Devotees Of Deep-Fried Food Could Be Facing Price Hikes For Their Favorite Fare

Take a look at that fried chicken sandwich/French fry/potato chip you’re about to eat. It could soon cost you more money to reach deep-fried satisfaction, as the crops necessary to make the vegetable oil used by many companies to fry your favorite foods to a golden crisp are struggling in Canada.

The canola seeds grown in Canada’s Prairie provinces that are then crushed to make the oil used by McDonald’s, KFC, Taco Bell and Frito-Lay are suffering after a dry spell this year, reports Bloomberg, making it harder for farmers to produce enough oilseeds for the second year in a row.

“We’ve just been missing every rain,” one grower from Saskatchewan told Bloomberg.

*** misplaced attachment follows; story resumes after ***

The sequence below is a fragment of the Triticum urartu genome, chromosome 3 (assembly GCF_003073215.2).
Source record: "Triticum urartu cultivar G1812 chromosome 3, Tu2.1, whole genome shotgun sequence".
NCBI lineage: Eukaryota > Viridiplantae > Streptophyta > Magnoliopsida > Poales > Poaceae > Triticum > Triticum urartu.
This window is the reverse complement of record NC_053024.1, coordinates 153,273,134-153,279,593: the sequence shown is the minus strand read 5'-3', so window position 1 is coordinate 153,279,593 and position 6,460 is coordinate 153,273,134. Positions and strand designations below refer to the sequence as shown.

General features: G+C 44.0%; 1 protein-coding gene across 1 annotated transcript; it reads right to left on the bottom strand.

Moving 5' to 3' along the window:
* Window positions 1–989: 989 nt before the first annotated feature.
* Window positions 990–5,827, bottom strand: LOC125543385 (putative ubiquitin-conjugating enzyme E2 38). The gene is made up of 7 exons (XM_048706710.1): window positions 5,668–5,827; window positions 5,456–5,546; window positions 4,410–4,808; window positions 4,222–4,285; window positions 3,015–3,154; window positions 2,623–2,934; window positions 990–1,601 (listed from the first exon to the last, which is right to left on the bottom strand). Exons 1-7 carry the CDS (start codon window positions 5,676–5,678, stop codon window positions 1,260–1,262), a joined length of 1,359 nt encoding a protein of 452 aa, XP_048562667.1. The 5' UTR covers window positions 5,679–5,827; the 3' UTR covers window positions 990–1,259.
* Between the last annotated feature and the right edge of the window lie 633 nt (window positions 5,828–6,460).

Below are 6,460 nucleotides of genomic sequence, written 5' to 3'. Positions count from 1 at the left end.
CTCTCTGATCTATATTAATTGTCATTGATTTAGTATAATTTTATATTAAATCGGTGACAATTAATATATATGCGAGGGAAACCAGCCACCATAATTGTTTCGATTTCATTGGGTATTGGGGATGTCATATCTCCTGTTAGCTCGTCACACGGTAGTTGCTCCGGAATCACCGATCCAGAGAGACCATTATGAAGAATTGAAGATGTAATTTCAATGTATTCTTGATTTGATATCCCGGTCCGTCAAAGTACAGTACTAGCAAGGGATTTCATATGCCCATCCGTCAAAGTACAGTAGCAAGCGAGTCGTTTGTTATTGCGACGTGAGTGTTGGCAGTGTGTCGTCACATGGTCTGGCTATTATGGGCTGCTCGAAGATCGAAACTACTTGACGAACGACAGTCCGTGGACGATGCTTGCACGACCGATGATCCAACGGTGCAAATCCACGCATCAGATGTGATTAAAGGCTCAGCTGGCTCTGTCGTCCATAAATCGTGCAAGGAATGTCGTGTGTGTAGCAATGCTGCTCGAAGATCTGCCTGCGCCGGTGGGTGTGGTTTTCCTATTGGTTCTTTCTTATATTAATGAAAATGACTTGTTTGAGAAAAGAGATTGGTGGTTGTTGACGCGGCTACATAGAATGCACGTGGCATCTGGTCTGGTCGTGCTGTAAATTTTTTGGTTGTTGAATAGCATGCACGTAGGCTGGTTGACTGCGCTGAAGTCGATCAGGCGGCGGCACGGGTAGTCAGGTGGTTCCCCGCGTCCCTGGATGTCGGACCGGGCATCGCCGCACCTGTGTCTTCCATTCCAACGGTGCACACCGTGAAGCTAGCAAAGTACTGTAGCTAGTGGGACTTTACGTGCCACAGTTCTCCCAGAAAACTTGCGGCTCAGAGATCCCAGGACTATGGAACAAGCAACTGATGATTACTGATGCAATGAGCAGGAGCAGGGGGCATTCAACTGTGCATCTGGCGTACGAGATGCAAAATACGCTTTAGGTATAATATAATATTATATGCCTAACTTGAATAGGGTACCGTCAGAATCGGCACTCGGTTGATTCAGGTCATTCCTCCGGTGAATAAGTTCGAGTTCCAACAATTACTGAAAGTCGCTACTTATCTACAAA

Canola has had issues lately in Canada, with prices spiking 18% from a four-year low last September. Other crops like wheat, barley and lentils are also having issues because of the lack of moisture.

And it could get worse — the price of canola, or rapeseed as it’s also called, could climb even more if the dry spell lasts into June, hitting the highest price since May 2014, one expert explains.

When the companies that buy the oil needed for deep fryers have to pay more, it’s very likely that the extra cost could be passed on to the consumer, so cherish the cheapness you’re enjoying every time you bite into a golden, salty piece of fried potato delight while you can.

Deep-Frying Anything Gets More Expensive as Canada Soil Goes Dry [Bloomberg]

Want more consumer news? Visit our parent organization, Consumer Reports, for the latest on scams, recalls, and other consumer issues.